The narrator of Charles Dickens's story "The Signalman" wonders about the sanity of the man to whom he has called from above the railroad line and the tunnel. For, when the narrator calls to him, the signalman turns back and forth in a strange way as though he is not certain from where the narrator's voice comes. Also, after the narrator descends to speak with the signalman, he notices that the railroad employee looks at the red warning light and then down the tunnel and then oddly at the narrator. At this point, the narrator wonders,
...that this was a spirit, not a man. I have speculated since, whether there may have been an infection in his mind.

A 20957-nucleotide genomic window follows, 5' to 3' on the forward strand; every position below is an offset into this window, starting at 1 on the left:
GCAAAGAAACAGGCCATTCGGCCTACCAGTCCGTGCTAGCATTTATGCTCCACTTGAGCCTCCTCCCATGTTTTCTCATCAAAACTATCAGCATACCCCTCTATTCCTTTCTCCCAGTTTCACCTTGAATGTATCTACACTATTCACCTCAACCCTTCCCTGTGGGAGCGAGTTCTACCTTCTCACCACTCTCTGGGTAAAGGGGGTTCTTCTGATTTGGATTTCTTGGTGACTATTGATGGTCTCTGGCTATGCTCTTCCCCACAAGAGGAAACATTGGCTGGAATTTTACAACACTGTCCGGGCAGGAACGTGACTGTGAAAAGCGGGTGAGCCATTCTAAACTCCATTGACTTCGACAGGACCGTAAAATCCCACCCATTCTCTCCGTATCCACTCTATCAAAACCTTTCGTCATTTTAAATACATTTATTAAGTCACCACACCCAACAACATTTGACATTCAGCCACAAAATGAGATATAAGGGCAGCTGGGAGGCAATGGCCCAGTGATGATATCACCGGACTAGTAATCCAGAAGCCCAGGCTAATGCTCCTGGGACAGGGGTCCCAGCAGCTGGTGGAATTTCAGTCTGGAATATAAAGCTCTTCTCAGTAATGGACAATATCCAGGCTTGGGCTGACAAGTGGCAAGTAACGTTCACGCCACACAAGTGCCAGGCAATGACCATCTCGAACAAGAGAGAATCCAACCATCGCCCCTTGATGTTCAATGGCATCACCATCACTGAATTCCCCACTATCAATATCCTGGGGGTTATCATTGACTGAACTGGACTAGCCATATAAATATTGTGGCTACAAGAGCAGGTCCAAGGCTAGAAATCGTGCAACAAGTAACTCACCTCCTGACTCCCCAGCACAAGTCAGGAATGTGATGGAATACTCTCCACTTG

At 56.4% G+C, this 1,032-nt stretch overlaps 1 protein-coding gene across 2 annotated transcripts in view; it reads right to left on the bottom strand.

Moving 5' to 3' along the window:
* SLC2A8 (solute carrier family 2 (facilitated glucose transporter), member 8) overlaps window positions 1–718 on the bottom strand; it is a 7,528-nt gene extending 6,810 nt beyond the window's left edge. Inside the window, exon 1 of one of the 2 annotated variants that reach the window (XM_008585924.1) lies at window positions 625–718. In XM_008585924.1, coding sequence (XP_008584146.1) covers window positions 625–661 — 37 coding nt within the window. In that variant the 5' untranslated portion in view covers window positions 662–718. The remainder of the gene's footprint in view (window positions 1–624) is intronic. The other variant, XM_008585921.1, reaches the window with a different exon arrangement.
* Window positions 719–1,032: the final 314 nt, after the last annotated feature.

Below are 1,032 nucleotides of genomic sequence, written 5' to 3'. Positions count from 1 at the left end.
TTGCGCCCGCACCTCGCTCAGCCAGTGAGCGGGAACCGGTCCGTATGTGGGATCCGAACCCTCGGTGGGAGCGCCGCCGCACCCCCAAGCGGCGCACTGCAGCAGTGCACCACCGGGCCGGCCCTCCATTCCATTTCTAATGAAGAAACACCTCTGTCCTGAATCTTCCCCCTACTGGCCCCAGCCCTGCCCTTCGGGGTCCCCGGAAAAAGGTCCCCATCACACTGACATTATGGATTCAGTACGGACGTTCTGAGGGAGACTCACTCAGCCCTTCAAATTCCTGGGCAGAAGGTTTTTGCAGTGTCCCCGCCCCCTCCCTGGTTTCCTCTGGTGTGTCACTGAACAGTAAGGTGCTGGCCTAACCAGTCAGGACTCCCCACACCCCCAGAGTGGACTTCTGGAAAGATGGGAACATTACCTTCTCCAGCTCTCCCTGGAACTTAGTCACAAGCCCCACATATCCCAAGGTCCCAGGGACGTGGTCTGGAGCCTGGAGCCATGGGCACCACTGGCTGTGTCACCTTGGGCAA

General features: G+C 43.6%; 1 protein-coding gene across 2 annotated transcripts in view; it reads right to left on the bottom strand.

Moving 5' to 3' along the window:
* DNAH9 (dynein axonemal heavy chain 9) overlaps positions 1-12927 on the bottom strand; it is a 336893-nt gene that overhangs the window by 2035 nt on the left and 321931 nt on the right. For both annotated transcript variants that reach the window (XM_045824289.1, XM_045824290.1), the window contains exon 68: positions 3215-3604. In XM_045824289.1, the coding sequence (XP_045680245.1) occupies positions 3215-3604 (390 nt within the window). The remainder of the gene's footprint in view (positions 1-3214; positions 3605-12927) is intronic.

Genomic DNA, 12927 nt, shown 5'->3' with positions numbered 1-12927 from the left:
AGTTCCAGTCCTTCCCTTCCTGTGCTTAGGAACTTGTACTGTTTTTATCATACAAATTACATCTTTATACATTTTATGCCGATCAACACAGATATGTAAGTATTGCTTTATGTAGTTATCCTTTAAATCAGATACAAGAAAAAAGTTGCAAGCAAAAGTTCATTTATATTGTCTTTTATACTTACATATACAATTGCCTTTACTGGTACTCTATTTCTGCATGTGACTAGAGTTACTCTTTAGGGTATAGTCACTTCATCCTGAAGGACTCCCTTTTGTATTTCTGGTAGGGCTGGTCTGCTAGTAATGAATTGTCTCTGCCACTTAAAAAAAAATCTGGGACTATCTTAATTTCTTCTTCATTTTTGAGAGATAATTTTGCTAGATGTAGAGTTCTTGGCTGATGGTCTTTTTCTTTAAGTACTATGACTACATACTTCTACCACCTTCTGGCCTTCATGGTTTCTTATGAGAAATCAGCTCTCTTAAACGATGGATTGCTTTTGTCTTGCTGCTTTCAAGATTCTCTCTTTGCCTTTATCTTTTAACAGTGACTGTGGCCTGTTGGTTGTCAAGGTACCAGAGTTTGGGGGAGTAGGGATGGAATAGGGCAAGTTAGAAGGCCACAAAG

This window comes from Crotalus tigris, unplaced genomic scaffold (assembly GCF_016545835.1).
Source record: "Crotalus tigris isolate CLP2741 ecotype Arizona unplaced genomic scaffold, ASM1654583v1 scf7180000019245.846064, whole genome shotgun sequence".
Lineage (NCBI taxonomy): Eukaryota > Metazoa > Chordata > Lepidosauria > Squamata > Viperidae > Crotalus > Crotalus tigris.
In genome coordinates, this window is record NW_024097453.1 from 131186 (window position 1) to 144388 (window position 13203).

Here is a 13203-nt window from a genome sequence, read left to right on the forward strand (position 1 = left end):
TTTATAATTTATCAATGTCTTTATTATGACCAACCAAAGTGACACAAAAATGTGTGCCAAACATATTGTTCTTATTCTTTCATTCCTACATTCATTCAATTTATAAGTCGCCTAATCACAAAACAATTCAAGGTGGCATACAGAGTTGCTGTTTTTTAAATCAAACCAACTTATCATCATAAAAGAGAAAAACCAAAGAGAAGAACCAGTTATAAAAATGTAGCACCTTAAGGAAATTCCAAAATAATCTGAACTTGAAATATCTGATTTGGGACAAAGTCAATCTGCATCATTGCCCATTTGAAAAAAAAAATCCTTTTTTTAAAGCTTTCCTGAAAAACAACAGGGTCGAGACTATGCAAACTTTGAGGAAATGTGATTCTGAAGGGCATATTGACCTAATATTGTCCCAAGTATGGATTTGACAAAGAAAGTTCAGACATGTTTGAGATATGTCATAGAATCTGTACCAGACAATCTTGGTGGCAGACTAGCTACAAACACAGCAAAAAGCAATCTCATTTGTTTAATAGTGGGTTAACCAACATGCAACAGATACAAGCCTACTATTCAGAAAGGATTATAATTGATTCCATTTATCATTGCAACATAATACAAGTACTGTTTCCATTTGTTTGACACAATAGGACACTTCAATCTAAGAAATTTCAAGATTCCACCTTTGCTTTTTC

Then, however, the narrator detects a hidden fear, a dread almost, in the signalman's eyes which "put the monstrous thought to flight." After asking the signalman why he has reacted so, the man replies, "I was doubtful whether I had seen you before." And, as they converse the narrator reveals that he comes to realize that the signalman has a sound mind and is a careful and conscientious worker. But, the signalman will not disclose the reasons for his dread and consternation; yet, he promises to tell the narrator if he comes the next day.